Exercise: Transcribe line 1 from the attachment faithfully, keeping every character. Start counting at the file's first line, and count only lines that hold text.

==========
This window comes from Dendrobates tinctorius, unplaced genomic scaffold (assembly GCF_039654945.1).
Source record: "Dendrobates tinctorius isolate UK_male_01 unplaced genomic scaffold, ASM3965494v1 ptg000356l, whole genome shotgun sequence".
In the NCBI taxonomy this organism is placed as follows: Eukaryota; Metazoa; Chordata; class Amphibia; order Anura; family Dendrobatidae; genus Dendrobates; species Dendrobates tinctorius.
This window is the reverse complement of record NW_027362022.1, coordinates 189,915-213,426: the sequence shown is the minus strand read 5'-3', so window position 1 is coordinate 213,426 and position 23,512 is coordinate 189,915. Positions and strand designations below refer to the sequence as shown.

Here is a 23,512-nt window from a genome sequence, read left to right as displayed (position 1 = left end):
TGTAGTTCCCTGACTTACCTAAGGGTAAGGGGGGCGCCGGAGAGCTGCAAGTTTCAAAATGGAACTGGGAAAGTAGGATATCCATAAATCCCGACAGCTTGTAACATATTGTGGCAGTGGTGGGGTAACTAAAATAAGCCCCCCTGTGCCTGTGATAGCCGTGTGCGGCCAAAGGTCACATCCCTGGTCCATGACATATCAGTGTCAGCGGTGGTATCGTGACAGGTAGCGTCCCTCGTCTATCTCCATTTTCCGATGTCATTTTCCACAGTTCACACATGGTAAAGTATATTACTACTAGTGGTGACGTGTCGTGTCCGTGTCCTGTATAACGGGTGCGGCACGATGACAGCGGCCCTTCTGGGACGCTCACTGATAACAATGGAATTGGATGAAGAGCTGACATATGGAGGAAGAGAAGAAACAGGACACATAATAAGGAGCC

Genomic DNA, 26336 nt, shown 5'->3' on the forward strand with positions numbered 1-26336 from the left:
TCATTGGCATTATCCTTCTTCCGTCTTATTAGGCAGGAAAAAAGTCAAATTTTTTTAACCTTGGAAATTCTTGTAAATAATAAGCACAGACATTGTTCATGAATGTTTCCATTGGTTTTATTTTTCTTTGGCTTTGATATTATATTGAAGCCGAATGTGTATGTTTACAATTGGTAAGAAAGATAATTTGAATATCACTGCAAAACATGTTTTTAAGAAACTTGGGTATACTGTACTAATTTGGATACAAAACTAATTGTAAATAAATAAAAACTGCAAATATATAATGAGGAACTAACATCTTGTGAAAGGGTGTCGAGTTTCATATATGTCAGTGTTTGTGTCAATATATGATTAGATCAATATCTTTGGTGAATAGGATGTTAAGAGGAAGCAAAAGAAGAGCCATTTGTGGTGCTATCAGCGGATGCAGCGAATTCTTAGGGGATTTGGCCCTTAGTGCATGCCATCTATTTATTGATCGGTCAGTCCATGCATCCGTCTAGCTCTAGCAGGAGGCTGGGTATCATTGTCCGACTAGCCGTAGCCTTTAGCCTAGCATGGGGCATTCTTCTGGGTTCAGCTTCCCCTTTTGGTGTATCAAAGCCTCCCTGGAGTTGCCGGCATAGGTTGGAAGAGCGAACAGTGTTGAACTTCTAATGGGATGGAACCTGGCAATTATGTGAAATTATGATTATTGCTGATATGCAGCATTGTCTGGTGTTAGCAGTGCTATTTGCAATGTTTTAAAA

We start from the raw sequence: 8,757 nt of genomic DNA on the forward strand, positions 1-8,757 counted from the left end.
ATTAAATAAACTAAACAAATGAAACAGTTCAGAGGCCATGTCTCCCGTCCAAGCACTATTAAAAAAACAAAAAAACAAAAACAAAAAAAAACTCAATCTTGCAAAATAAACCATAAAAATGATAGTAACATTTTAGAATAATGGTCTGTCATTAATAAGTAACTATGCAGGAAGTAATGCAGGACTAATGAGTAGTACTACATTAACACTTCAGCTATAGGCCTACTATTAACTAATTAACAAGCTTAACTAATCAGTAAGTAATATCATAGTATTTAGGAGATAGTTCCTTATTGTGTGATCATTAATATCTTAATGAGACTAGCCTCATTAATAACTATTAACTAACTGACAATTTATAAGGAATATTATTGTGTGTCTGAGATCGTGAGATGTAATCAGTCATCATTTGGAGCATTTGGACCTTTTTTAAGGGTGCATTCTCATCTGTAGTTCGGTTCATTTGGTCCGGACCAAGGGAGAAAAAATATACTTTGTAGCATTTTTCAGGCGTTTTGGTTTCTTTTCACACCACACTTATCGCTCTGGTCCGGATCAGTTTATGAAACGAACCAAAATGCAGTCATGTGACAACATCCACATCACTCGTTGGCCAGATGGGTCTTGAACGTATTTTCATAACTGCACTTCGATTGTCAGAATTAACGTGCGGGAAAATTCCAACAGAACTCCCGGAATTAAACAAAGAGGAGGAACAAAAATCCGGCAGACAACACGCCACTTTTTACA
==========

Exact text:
This window comes from Dendrobates tinctorius, unplaced genomic scaffold (assembly GCF_039654945.1).